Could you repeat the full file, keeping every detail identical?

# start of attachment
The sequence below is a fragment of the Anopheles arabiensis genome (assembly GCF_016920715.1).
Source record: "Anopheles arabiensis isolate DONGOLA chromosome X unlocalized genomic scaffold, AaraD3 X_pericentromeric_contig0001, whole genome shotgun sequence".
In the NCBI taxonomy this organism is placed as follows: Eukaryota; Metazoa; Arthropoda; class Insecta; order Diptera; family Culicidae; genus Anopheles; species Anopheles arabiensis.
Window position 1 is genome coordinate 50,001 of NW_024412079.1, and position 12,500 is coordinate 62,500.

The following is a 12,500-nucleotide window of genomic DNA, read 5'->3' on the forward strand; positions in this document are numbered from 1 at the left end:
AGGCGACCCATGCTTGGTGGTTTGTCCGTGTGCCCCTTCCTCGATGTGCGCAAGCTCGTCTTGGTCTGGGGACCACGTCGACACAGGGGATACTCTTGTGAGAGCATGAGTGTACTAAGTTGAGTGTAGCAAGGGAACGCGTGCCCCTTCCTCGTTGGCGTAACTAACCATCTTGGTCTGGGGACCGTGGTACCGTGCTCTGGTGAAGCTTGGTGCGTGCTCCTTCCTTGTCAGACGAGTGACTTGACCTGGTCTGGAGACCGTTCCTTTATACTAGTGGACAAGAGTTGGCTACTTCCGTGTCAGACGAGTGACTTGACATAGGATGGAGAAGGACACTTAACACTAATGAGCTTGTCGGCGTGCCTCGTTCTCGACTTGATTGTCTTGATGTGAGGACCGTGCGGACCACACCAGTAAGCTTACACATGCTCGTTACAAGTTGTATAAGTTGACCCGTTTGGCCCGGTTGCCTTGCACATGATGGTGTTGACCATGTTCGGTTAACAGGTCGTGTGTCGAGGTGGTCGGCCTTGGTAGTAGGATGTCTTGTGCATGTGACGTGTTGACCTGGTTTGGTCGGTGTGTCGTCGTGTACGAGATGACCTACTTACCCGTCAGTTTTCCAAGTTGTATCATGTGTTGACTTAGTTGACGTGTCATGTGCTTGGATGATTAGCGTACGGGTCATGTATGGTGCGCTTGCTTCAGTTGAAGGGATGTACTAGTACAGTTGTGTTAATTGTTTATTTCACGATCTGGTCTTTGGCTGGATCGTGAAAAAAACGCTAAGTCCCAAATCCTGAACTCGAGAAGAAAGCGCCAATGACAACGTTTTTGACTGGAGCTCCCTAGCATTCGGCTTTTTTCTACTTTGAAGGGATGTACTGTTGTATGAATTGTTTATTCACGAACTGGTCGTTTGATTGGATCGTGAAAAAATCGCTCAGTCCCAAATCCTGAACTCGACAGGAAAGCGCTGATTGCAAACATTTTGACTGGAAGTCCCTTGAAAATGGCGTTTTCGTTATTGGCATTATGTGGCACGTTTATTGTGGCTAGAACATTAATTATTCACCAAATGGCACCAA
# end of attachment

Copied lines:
The sequence below is a fragment of the Anopheles arabiensis genome (assembly GCF_016920715.1).
Source record: "Anopheles arabiensis isolate DONGOLA chromosome X unlocalized genomic scaffold, AaraD3 X_pericentromeric_contig0001, whole genome shotgun sequence".
In the NCBI taxonomy this organism is placed as follows: Eukaryota; Metazoa; Arthropoda; class Insecta; order Diptera; family Culicidae; genus Anopheles; species Anopheles arabiensis.
Window position 1 is genome coordinate 50,001 of NW_024412079.1, and position 12,500 is coordinate 62,500.

The following is a 12,500-nucleotide window of genomic DNA, read 5'->3' on the forward strand; positions in this document are numbered from 1 at the left end:
AGGCGACCCATGCTTGGTGGTTTGTCCGTGTGCCCCTTCCTCGATGTGCGCAAGCTCGTCTTGGTCTGGGGACCACGTCGACACAGGGGATACTCTTGTGAGAGCATGAGTGTACTAAGTTGAGTGTAGCAAGGGAACGCGTGCCCCTTCCTCGTTGGCGTAACTAACCATCTTGGTCTGGGGACCGTGGTACCGTGCTCTGGTGAAGCTTGGTGCGTGCTCCTTCCTTGTCAGACGAGTGACTTGACCTGGTCTGGAGACCGTTCCTTTATACTAGTGGACAAGAGTTGGCTACTTCCGTGTCAGACGAGTGACTTGACATAGGATGGAGAAGGACACTTAACACTAATGAGCTTGTCGGCGTGCCTCGTTCTCGACTTGATTGTCTTGATGTGAGGACCGTGCGGACCACACCAGTAAGCTTACACATGCTCGTTACAAGTTGTATAAGTTGACCCGTTTGGCCCGGTTGCCTTGCACATGATGGTGTTGACCATGTTCGGTTAACAGGTCGTGTGTCGAGGTGGTCGGCCTTGGTAGTAGGATGTCTTGTGCATGTGACGTGTTGACCTGGTTTGGTCGGTGTGTCGTCGTGTACGAGATGACCTACTTACCCGTCAGTTTTCCAAGTTGTATCATGTGTTGACTTAGTTGACGTGTCATGTGCTTGGATGATTAGCGTACGGGTCATGTATGGTGCGCTTGCTTCAGTTGAAGGGATGTACTAGTACAGTTGTGTTAATTGTTTATTTCACGATCTGGTCTTTGGCTGGATCGTGAAAAAAACGCTAAGTCCCAAATCCTGAACTCGAGAAGAAAGCGCCAATGACAACGTTTTTGACTGGAGCTCCCTAGCATTCGGCTTTTTTCTACTTTGAAGGGATGTACTGTTGTATGAATTGTTTATTCACGAACTGGTCGTTTGATTGGATCGTGAAAAAATCGCTCAGTCCCAAATCCTGAACTCGACAGGAAAGCGCTGATTGCAAACATTTTGACTGGAAGTCCCTTGAAAATGGCGTTTTCGTTATTGGCATTATGTGGCACGTTTATTGTGGCTAGAACATTAATTATTCACCAAATGGCACCAA